• Fever of 100.4°F (38°C) or higher, or as directed by your provider

  • Chills

  • A red, bleeding, or draining incision

  • Nausea or vomiting that doesn't go away

  • Increased pain at an incision

  • Pain or swelling in your legs

  • Trouble breathing or chest pain

  • Symptoms your provider told you to report

  • Feeling anxious or depressed

Eating during healing

After surgery, a special diet will help your stomach heal. At first, you'll just drink low-sugar liquids. You might have tea or broth, for instance. As you feel better, you’ll eat low-fat pureed or semisolid food, such as applesauce. When your system is ready, you’ll eat a range of foods in small amounts. Most bariatric surgery programs will recommend 60 to 100 grams of protein per day. To do this, you will need to choose high protein foods and stay away from sugar and starch. If you don’t take in enough protein, you can get weakness and muscle loss. This can cause serious problems. It's also important to stay hydrated. But follow your healthcare providers instructions for when to drink your fluid.

 Possible complications after surgery

Certain problems may happen after surgery, depending on the type of surgery you have. These problems can include:

  • Malnutrition. Your body may not be able to absorb all the vitamins it needs. Symptoms include severe tiredness (fatigue), feeling cold, swollen ankles, or excessive hair loss. Take vitamin supplements as prescribed, for life, to help prevent this.

  • Dehydration. A smaller stomach means liquids must be consumed in smaller amounts. Not getting enough liquids can lead to dehydration. Symptoms include feeling “dried out” or having dark and little urine. Drink small amounts of water and fluids during the day. Ask your healthcare team for guidelines on getting enough liquids.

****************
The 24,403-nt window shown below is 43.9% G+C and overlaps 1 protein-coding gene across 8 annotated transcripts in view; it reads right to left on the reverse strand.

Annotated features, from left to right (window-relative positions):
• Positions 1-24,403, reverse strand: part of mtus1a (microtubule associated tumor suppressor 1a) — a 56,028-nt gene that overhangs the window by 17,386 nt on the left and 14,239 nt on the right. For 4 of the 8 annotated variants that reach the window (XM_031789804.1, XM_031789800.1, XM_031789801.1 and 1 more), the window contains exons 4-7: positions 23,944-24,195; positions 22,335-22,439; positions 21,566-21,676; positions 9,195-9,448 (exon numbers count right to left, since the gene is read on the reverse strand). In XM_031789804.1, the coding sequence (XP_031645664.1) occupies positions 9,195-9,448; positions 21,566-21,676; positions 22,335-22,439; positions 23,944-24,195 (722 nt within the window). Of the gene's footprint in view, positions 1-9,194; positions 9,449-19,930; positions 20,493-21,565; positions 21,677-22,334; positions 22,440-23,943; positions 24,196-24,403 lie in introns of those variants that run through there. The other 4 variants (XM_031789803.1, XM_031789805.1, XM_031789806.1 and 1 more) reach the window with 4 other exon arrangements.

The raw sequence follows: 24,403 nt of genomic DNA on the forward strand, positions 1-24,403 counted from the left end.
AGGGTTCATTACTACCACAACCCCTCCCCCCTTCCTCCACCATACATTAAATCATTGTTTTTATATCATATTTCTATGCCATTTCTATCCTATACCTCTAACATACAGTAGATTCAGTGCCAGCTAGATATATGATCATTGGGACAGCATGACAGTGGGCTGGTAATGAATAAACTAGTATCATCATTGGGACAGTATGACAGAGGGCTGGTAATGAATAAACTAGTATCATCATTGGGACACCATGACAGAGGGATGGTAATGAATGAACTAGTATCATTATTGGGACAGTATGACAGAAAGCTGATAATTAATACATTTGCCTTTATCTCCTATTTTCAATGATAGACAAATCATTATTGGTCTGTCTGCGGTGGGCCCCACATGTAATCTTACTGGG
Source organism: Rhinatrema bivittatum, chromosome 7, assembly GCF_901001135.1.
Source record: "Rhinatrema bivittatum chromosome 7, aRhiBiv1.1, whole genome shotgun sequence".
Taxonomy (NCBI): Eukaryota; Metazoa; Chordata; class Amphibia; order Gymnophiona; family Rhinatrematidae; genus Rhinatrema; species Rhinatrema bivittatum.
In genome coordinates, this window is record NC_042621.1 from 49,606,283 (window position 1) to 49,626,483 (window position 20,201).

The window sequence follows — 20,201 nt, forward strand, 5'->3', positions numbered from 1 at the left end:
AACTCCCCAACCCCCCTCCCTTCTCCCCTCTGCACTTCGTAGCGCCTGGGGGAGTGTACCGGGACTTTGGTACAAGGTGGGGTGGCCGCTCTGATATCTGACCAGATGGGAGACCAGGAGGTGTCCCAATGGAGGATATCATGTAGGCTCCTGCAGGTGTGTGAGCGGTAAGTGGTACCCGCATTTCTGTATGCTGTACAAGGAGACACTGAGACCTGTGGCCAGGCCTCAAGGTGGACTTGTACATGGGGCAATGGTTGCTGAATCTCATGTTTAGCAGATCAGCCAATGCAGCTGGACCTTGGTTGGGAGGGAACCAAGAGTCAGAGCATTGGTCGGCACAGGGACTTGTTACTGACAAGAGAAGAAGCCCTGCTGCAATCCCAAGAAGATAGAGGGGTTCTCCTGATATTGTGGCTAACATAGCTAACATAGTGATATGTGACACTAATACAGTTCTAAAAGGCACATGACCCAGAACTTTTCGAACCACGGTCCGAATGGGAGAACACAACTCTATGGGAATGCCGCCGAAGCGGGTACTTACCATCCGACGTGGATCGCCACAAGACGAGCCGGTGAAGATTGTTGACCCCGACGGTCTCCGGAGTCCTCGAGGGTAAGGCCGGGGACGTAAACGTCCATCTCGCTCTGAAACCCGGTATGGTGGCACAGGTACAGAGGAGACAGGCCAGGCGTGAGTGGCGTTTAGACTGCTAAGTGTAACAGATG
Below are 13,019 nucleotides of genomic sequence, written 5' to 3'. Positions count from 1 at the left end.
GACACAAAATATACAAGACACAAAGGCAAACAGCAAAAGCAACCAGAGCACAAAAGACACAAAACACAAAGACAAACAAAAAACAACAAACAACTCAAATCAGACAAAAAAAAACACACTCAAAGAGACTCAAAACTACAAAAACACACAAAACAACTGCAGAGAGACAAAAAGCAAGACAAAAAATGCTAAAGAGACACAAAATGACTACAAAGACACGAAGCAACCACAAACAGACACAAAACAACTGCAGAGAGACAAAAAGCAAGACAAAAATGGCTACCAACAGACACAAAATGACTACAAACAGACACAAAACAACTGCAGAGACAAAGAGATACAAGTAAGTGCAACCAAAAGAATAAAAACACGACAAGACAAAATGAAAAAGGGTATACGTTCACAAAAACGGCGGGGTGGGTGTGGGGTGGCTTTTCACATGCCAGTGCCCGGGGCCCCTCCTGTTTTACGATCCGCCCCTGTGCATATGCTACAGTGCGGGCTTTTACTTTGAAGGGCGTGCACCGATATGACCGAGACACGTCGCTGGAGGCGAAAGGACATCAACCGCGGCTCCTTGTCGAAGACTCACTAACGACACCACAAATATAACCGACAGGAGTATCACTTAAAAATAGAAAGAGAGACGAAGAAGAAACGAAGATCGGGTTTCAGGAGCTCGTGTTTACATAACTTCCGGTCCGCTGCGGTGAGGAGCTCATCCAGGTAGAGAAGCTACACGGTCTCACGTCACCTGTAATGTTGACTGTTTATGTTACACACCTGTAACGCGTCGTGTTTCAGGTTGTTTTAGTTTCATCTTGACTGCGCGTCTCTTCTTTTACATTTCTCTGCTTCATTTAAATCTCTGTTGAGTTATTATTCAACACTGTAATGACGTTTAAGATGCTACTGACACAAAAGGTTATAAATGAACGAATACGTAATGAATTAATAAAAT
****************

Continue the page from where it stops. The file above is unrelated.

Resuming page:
• Dumping syndrome. This can happen after gastric bypass procedures. After eating high-sugar foods, you may have weakness, stomach cramps and pain, nausea, sweats, or, in some cases, fainting. Stay away from foods that cause any of these symptoms, such as soda or ice cream.

  • Lactose intolerance. You may lose the ability to digest lactose. Lactose is a sugar found in dairy products. Symptoms include cramps, bloating, and diarrhea. Diarrhea may occur 60 to 90 minutes after a meal. Stay away from dairy foods, such as milk and cheese if this happens.

  • Gastrointestinal issues. These can include nausea, vomiting, diarrhea, and abdominal pain. These symptoms may be short-term or persistent.

  • Psychological issues. Bariatric surgery can lead to emotional and psychological changes, including depression, anxiety, and body image issues.

  • Stomal stenosis. This is a narrowing of the connection between the stomach pouch and the small intestine. This can lead to vomiting and difficulty eating.

Online Medical Reviewer: Heather M Trevino BSN RNC
Online Medical Reviewer: Marianne Fraser MSN RN
Online Medical Reviewer: Rajadurai Samnishanth
Date Last Reviewed: 4/1/2024
© 2000-2024 The StayWell Company, LLC. All rights reserved. This information is not intended as a substitute for professional medical care. Always follow your healthcare professional's instructions.